Hope ignites at Yucca Mountain
Unless, however, the roadblock bars one from going down a path it didn't chose or wish to tread.
For Barnwell County and the greater Central Savannah River Area, a recent bureaucratic roadblock has emerged should be welcomed and encouraged.
On June 29, three administrative judges with the U.S. Nuclear Regulatory Commission -- the policy-making federal agency for the nuclear industry -- ruled the U.S. Department of Energy was out of bounds in trying to withdraw an operations application for Yucca Mountain, Nev.
Withdrawing this application would have started the eventual closing of Yucca Mountain, the nation's depository for high-level nuclear waste.
Closing Yucca Mountain would mean sites like Savannah River Site would have no place to ship its nuclear waste. Such waste would likely sit, in limbo, in the state. Other states with nuclear facilities would likely face similar predicaments.
Hence SRS and South Carolina should welcome this roadblock.
In its ruling, the NRC stated that the Department of Energy and the Obama Administration doesn't have the authority to close Yucca Mountain -- which would literally have to be an act of Congress.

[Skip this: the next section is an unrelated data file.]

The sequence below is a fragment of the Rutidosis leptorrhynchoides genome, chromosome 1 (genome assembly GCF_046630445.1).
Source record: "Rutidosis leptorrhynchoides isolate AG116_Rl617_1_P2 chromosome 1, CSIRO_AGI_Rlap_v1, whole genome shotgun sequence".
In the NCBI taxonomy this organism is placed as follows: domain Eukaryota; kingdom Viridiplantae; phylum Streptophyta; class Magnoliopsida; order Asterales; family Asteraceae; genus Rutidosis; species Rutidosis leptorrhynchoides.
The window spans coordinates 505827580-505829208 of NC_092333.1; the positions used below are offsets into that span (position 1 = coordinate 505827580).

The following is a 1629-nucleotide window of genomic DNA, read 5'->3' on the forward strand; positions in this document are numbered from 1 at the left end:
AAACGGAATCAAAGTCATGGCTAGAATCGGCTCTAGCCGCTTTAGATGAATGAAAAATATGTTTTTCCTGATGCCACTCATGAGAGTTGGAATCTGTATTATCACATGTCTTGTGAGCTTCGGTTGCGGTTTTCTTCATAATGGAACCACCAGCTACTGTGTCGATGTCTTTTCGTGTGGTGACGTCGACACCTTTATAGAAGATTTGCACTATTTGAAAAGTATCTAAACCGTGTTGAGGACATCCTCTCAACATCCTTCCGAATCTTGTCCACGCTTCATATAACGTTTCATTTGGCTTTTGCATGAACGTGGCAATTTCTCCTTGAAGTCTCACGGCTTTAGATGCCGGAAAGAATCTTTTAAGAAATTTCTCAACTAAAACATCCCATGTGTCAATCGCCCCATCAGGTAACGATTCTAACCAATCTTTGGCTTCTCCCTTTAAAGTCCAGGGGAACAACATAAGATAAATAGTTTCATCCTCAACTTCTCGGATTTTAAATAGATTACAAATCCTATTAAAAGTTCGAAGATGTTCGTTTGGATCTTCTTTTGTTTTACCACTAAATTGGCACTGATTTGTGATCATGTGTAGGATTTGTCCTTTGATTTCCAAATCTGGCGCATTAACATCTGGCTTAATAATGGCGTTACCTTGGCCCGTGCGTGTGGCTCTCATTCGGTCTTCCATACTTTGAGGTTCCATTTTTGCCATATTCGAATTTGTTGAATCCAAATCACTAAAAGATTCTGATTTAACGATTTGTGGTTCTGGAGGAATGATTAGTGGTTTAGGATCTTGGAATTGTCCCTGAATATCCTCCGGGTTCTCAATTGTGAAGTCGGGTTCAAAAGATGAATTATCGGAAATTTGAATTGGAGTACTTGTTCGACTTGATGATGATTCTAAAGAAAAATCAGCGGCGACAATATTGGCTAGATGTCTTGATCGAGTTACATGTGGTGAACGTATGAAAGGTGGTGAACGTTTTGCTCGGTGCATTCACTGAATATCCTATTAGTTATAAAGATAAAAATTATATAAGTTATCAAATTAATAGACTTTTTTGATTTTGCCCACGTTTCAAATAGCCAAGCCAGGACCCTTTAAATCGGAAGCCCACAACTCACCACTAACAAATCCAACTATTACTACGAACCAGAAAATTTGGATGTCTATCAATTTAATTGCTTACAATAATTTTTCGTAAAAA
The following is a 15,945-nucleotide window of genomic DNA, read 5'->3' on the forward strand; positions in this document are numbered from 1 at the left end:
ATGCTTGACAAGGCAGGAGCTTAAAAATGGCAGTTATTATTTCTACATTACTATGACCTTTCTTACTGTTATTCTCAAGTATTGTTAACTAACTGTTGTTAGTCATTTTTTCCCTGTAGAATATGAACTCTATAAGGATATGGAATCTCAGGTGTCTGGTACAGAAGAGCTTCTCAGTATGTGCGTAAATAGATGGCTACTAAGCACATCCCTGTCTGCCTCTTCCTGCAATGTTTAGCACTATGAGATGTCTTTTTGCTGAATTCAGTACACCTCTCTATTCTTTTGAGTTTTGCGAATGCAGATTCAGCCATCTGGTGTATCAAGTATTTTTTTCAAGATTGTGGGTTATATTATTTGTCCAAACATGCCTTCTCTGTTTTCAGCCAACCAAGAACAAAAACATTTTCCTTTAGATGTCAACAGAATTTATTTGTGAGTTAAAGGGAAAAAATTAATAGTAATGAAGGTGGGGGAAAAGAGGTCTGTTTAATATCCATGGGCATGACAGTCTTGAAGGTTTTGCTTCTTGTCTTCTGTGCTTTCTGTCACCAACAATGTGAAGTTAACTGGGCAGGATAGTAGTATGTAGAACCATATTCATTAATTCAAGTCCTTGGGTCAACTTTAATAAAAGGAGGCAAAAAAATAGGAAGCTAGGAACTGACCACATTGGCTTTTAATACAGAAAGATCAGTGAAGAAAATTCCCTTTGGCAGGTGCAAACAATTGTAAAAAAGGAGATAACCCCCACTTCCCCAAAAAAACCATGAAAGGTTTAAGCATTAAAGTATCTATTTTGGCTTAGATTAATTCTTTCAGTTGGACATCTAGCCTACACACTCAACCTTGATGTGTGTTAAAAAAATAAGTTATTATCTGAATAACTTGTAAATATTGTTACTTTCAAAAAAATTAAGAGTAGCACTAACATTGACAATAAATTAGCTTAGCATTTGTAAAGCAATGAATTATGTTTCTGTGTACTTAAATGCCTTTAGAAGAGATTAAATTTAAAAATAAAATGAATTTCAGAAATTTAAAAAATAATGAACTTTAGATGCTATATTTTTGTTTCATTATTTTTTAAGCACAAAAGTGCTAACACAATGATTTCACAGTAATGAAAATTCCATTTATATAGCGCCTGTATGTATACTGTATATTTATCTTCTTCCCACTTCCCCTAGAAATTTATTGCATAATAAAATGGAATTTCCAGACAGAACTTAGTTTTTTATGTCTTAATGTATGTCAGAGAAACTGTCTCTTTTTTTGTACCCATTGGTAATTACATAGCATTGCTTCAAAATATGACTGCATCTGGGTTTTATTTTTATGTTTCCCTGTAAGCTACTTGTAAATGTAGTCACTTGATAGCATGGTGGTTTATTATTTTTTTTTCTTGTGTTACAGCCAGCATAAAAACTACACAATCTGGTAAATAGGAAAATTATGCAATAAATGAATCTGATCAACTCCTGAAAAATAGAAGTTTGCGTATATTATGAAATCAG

One has to wonder how much of the idea of closing Yucca Mountain was policy and how much was politics within the Obama Administration.
Nevada's U.S. Sen. Harry Reid has been a long-time critic of Yucca Mountain's operations, claiming it could have a negative effect on the Las Vegas gambling and tourism industries.
Reid is also one of Obama's staunchest supporters.
Now up for reelection, Reid trails in the polls and faces Sharron Angle, a Republican challenger with a nearly $1.5 million political war chest. She has also served on Nevada's High Level Radioactive Waste Commission.
Regardless of the politics in the Nevada desert, Barnwell County should applaud the Nuclear Regulatory Commission for its decision, which will hopefully steer federal policies toward a course more helpful to the nuclear industry.